Health

CDC: Primary care docs outnumbered by specialists, still see more patients yearly

Sept. 20, 2012, 2:05 p.m.

Primary care doctors, like Dr. David Noya (pictured above) who works at South Central Family Health Center, are more likely to provide at least 31 hours of direct care to patients every week than are specialists, says the federal government. (Mae Ryan/KPCC)


Even though there are far more specialist doctors than there are general physicians in the U.S., it's much harder to get an appointment with a specialist.

That's according to a new data brief released today by the Centers for Disease Control and Prevention (CDC), which looked at how many doctors there were in the U.S. between 2009 and 2010 – and how easy it was to get to them.

Nina Vaccaro, the executive director of the Southside Coalition of Community Health Clinics, explained the difference between general physicians (often called primary care physicians or doctors) and specialists thus:

A specialist is someone who has an expertise in a particular area: the heart (cardiologist), the brain (neurologist), the feet (podiatrist) – the list goes on. They spend additional time studying these body systems in medical school. General physicians have the same foundation in terms of an education, but haven't spent extra time studying a particular area of medicine.

True to their name, general physicians take care of the general health problems someone might have, said Vaccaro – a cold, a headache, pain, the flu, trouble sleeping at night. If they can't treat a patient with their knowledge and the resources available to them, general physicians will refer her or him to a specialist.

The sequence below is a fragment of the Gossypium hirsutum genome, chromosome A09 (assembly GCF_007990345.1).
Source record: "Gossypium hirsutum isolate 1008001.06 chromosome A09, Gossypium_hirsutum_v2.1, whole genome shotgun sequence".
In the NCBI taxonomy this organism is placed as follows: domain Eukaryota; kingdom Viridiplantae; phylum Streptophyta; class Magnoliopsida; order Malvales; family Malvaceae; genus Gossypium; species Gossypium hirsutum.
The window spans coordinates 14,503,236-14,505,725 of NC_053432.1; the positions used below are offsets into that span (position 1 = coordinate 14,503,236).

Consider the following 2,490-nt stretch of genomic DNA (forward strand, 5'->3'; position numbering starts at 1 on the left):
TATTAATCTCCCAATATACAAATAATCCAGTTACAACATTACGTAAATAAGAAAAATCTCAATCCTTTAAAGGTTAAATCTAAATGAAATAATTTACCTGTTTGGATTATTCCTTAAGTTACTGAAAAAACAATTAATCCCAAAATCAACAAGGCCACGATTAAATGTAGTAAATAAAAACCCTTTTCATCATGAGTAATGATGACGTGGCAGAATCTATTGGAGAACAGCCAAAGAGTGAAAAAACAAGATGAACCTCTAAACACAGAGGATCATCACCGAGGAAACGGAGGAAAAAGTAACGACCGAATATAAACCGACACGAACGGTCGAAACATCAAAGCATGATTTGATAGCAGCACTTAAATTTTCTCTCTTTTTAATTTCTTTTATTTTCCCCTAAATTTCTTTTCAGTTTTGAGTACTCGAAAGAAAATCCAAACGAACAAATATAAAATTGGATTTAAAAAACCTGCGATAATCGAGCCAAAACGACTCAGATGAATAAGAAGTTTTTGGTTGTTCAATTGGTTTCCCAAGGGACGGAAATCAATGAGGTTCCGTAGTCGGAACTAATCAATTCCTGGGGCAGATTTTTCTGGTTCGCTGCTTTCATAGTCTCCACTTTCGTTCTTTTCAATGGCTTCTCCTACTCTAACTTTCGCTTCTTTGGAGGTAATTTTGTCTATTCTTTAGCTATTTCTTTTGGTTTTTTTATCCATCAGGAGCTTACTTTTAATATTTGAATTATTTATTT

In that way, she said, the general physician is the "portal of access to the specialist."

Between 2009 and 2010, the CDC found that for every 1 million people, there are 472 general physicians and 636 specialists. Despite that:

– General physicians completed 30 percent more visits than did specialists
– More general physicians (70 percent of them) spent 31 hours or more per week providing direct care than did specialists (61 percent)
– More general physicians (40 percent) worked weekend and evening hours than did specialists (19 percent)
– More general physicians (82 percent) worked in practices that made time for same-day appointments than did specialists (49 percent)

Specialists accepted more new Medicaid patients (71 percent) than general physicians did (65 percent).

Vaccaro said specialist care is more attractive to folks who become doctors because it pays more.

"You spend additional time in school developing that additional expertise, and you can charge more," she said. "You're not going to have that in primary care."

But folks don't often need a specialist – they just need an effective primary care doctor. Right now, said Vaccaro, there "just aren't enough" of them.

"The patient load is probably more significant for primary care doctors than it is for specialists," she explained. A glance at the report reveals that it's 30 percent more significant.

Still, it was easier for a patient to gain access to a general physician than it was to get into a specialist's office. That can be at least partly explained, wrote the CDC, by the additional and extended hours primary care physicians put in.

That could spell out exhaustion for primary care providers, though, especially in the non-stop health care landscape that is South Los Angeles, or any densely-populated, low-income area. In fact, folks who work in southside clinics have begun to notice that community clinics in the area are losing employees.

South L.A. is no exception when it comes to the difficulty of connecting patients with specialty care. Clinics have turned to telemedicine as a way to remotely connect patients with specialists, and are making an attempt to move toward integrated systems.

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